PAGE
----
"Australia's election to membership of the controversial, 47-nation UN Human Rights Council is a significant success for Foreign Minister Julie Bishop and the protracted global campaign waged by our diplomats to win the seat. There should be no illusion about the challenge we face, however, in achieving what Ms Bishop has rightly identified as one of our main goals in joining: achieving long-overdue reform of a body whose hypocritically pontificating membership includes some of the world's most egregious human rights abusers, ever ready to point fingers at others. States such as Venezuela, Cuba, Saudi Arabia, China and Egypt have helped ensure, as US ambassador to the UN Nikki Haley has pointed out, the council's focus is perpetually on denouncing the purported human rights depredations of one country, Israel. At the same time, the council has been far less concerned about atrocities such as the bloodbaths in Syria and Yemen and the plight of Myanmar's Rohingya minority.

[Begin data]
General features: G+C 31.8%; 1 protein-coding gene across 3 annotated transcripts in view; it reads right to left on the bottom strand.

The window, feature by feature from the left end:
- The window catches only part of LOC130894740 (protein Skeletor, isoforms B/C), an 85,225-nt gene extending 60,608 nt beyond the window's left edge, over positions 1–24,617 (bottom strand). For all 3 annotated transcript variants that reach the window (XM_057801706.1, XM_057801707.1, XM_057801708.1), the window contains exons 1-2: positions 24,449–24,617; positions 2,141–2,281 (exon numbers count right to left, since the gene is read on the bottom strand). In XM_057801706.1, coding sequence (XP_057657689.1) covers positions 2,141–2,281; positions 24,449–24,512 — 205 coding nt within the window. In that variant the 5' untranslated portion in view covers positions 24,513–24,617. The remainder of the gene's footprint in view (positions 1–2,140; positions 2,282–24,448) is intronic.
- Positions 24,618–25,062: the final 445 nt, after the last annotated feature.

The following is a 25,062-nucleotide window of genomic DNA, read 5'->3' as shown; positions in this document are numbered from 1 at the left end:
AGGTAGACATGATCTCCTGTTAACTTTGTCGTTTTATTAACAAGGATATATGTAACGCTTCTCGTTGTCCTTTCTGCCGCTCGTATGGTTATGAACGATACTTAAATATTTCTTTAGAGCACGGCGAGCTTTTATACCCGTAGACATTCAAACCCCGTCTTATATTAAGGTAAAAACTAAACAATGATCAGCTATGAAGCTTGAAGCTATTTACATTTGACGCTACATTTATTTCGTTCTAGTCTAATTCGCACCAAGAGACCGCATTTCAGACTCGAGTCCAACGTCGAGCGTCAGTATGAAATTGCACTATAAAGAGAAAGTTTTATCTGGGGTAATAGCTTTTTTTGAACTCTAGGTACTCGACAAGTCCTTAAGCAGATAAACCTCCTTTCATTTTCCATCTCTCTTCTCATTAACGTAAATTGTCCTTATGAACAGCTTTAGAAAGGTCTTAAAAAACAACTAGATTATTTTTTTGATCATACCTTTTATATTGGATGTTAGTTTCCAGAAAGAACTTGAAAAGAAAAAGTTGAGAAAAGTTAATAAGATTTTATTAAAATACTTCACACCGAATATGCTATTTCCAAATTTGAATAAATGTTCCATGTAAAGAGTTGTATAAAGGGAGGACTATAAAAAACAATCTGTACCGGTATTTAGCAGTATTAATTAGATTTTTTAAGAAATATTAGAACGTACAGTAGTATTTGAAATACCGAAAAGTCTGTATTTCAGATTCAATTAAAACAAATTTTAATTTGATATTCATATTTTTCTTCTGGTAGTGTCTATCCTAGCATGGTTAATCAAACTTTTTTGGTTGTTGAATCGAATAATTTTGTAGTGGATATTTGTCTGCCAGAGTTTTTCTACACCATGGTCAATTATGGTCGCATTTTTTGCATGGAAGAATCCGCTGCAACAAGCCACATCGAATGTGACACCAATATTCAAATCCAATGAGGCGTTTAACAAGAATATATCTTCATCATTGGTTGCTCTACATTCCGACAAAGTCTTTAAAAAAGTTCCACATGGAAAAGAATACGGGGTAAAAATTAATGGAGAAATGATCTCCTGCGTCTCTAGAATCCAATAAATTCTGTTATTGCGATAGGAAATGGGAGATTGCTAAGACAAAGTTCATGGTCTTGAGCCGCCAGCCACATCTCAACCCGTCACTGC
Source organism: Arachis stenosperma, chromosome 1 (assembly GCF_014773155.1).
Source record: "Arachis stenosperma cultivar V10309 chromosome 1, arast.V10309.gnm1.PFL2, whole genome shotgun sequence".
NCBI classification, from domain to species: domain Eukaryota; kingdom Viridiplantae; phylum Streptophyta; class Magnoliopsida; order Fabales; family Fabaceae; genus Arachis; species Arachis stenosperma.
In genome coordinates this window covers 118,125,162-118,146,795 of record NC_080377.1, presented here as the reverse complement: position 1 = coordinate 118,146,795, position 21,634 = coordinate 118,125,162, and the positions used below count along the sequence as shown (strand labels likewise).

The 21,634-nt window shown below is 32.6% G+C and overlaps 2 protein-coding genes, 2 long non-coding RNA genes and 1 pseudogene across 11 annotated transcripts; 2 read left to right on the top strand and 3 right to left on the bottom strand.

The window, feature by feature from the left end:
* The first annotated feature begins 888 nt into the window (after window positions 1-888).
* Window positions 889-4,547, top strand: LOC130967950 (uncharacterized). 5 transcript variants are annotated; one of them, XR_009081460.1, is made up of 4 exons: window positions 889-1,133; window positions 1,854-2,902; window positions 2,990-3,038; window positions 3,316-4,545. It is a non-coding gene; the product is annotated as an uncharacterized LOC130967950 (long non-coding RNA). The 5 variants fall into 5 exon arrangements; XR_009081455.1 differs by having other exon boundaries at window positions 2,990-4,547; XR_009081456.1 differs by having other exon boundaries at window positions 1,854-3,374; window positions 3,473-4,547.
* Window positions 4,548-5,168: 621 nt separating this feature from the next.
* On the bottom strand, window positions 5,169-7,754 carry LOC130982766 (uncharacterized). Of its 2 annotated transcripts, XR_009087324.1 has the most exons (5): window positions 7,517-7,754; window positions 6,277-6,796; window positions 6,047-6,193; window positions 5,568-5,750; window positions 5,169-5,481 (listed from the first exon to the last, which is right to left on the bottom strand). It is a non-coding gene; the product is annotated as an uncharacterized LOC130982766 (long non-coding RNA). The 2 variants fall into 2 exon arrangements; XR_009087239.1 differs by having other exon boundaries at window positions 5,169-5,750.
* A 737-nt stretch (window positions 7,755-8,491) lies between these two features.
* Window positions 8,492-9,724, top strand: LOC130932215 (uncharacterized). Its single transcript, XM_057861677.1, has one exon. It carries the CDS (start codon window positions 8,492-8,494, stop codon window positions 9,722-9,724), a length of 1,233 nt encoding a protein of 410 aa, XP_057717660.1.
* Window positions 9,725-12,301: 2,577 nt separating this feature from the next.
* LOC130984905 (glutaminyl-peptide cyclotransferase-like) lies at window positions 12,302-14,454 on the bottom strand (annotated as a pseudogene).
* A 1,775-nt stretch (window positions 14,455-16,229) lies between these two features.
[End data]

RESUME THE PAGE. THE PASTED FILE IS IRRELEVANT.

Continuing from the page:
Israel, uniquely, is a fixed item on the UNHRC's agenda. As Ms Haley has said, 'When the council passes more than 70 resolutions against Israel, a country with a strong human rights record, and just seven resolutions against Iran, a country with an abysmal human rights record, you know something is seriously wrong.'
Paradoxically, coinciding with Australia's election, the Trump administration is preparing to quit the UNHRC following its decision last week to abandon membership of the Paris-based UNESCO, one of the UN's biggest and most important agencies. The reasoning in both instances is that neither UN body is doing its job and is fixated by 'anti-Israel bias'.
Given the line-up of countries elected or re-elected to a three-year term alongside Australia, there is, short of genuine reform, unlikely to be any amelioration of the council's bias. Among those countries is Pakistan, notorious for double-dealing with Islamist terrorists and using military courts to carry out hundreds of executions. The Democratic Republic of Congo, which also won a seat, has seen thousands of its people killed in the Kasai region in the past year. Ironically, it is under investigation by the UNHRC for human rights abuses..."